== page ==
Back in June, as the #BlackLivesMatter movement was gaining momentum following the death of George Floyd, Instagram chief Adam Mosseri posted an impassioned video response, in which he pledged to do more to address systemic bias, which, Mosseri noted, would include a review of ‘all of our practices and products and policies’ in order to improve Instagram’s systems.
This week, Instagram has provided an update on its progress on this front, with several key developments that have been implemented as a result of this renewed focus.
Instagram Equity Team
First off, Mosseri has announced the development of a new ‘Instagram Equity Team’ which will focus on understanding and addressing bias in all aspects of Instagram’s development.
“The Equity team will focus on creating fair and equitable products. This includes working with Facebook’s Responsible AI team to ensure algorithmic fairness. In addition, they’ll create new features that respond to the needs of underserved communities.”
In addition to this, Instagram is also hiring a new Director for Diversity and Inclusion for Instagram to help develop its systems and processes to be more inclusive moving forward.
Hate Speech Policy Updates
Mosseri also notes that Instagram has updated its policies around hate speech to cover more specific threats and concerning behavior.
“We updated our policies to more specifically account for certain kinds of implicit hate speech, such as content depicting blackface, or stereotypes about Jewish people. We also strengthened enforcements against people who make serious rape threats, and we’ll now disable any account that makes these threats as soon as we become aware of them, rather than removing just the content.”
In addition to this, Mosseri also notes that Facebook has increased its action against hate groups, including the recent crackdown on QAnon groups and Pages across both Facebook and Instagram.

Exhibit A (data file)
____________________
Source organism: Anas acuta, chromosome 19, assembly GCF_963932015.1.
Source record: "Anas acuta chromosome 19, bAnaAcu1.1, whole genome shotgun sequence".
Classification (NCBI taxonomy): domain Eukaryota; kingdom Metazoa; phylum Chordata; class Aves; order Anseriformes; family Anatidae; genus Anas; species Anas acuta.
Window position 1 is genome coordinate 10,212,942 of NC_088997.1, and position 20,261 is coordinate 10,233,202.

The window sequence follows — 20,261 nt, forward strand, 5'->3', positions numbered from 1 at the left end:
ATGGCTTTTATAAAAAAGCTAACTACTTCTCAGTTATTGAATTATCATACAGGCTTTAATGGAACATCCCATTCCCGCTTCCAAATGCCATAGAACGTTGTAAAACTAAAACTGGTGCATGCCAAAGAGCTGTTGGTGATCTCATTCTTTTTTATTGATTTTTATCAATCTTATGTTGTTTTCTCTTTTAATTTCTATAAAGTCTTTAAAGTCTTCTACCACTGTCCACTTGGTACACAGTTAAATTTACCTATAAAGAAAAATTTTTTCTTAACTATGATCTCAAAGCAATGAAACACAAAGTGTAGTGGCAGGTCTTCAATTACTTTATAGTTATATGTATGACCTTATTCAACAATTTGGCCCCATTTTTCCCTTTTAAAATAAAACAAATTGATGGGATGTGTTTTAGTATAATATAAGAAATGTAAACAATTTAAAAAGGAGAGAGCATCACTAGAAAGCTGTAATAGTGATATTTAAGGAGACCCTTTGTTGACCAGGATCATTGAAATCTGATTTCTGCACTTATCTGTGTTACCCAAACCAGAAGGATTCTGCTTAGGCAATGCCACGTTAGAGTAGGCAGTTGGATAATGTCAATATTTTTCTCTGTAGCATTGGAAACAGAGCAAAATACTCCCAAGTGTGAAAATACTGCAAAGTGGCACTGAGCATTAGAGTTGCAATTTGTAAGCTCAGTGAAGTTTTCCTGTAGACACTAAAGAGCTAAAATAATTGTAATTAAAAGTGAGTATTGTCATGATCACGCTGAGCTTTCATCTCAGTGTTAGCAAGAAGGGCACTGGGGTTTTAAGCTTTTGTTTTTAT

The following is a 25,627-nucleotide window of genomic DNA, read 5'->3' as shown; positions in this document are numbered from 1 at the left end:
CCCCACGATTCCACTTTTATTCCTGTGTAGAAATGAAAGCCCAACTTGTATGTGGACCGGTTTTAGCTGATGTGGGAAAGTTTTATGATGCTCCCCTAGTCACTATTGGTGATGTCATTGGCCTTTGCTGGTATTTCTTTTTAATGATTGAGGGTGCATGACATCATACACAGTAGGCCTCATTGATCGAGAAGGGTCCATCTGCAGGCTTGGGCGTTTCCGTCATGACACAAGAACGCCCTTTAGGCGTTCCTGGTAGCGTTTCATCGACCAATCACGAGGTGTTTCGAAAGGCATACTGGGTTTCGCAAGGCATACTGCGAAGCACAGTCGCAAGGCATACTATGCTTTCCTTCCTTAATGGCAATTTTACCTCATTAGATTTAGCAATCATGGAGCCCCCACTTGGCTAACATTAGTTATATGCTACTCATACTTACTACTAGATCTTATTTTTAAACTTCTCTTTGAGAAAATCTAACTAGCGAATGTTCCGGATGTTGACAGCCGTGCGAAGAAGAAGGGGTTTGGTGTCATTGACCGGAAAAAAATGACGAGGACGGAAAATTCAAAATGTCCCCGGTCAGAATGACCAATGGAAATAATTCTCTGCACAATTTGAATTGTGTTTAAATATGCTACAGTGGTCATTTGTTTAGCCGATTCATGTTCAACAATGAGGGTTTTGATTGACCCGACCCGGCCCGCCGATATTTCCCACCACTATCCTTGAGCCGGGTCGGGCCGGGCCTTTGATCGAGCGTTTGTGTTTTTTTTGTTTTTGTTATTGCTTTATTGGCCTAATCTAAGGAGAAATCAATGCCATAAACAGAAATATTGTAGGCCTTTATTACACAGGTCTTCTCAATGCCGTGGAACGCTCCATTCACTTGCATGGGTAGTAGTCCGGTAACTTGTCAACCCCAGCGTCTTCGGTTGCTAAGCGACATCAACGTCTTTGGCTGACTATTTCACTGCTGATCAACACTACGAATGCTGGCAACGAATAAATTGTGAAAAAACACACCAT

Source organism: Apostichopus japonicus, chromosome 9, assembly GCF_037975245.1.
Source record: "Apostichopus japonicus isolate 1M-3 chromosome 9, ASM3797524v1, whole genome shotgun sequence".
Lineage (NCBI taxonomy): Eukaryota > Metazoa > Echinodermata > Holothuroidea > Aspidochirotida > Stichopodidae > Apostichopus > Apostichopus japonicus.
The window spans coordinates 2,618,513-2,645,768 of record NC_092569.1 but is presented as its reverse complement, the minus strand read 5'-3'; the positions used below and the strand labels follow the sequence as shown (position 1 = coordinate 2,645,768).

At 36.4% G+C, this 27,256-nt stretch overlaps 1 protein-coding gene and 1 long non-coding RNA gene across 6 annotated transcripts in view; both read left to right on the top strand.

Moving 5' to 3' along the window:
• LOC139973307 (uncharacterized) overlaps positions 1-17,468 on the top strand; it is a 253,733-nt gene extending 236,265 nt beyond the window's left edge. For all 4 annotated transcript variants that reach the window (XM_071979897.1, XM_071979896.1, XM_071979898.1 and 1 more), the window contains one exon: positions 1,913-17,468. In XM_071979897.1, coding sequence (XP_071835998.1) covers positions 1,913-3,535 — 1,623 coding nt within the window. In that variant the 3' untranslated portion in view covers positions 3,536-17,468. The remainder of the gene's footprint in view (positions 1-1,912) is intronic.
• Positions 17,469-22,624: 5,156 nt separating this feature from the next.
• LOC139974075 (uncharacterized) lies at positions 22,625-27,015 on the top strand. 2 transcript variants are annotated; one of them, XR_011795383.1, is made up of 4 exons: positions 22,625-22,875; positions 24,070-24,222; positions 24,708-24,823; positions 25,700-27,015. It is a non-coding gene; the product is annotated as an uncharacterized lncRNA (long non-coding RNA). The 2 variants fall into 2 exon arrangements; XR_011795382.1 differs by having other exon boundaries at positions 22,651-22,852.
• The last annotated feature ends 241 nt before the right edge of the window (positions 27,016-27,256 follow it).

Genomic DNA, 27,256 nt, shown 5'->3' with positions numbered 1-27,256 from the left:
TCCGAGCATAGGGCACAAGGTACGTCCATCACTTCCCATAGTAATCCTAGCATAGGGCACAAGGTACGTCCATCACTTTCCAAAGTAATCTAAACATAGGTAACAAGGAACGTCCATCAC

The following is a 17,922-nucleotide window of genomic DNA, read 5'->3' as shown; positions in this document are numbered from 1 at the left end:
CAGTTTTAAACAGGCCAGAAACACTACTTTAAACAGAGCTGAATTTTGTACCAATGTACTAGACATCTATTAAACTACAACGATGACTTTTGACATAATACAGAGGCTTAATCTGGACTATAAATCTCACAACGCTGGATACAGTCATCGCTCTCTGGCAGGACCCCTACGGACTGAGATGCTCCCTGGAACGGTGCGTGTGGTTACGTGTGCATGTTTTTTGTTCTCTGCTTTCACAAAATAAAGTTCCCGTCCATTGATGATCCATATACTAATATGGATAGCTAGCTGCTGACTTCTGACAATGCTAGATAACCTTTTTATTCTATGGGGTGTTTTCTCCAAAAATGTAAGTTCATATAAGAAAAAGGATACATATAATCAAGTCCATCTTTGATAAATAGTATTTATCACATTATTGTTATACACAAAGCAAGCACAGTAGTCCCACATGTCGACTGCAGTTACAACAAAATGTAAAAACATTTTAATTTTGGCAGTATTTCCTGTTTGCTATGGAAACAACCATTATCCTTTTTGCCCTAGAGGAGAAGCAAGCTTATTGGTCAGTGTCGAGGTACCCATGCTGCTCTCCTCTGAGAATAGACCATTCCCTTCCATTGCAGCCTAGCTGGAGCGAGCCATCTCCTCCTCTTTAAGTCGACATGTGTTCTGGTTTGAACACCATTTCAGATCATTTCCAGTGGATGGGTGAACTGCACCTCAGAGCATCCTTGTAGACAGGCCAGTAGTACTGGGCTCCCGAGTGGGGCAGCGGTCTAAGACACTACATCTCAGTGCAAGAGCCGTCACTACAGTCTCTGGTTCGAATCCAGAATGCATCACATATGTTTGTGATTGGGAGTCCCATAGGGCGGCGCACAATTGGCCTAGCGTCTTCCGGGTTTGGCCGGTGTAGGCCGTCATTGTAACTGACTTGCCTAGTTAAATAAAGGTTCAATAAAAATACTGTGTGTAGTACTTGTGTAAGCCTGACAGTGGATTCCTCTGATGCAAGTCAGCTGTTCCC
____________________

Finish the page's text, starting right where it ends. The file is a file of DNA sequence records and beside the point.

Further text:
Instagram has also expanded its warning prompts on comments which could be considered offensive to those posted during Instagram Live broadcasts. Instagram first added these warnings for post comments in July last year.
Instagram has also updated its verification criteria in order to open it up to people from different communities.
“An account must meet certain criteria before we verify it, including a degree of notability. We measure notability through press articles about the person applying for verification. We’ve now expanded our list of press sources we consider in the process to include more Black, LGBTQ+, and Latinx media.”
That will provide more opportunity for people in underserved communities to gain Instagram verification, while Instagram has also removed audience size as a qualifer for verification requests.
Lastly, in the midst of the main #BlackLivesMatter protests, Instagram had been accused, at one stage, of censoring discussion around the protests because its systems had incorrectly registered the sudden influx of #BlackLivesMatter posts as spam.
2/ Given the increase in content shared to #blacklivesmatter, this technology is incorrectly coming into effect. We are resolving this issue as quickly as we can, and investigating a separate issue uploading Stories.
— Instagram Comms (@InstagramComms) June 1, 2020
Instagram has repeatedly reiterated that this was not a deliberate attempt to limit the related discussion, and to further clarify, Facebook recently published a full overview of all the topics and themes which are ineligible to be highlighted within its various discovery surfaces.
The listing covers all the content that Facebook and Instagram seek to restrict, and why, providing more insight into its internal processes in this respect.
There’s still a long way to go in addressing societal inequity, and given the significant role they now play in facilitating connection and sharing, social platforms have a big part to play in addressing such. Which is why these new measures from Instagram are important, and it’s good to see the social giants continuing their work on this element, keeping it in focus and top of mind.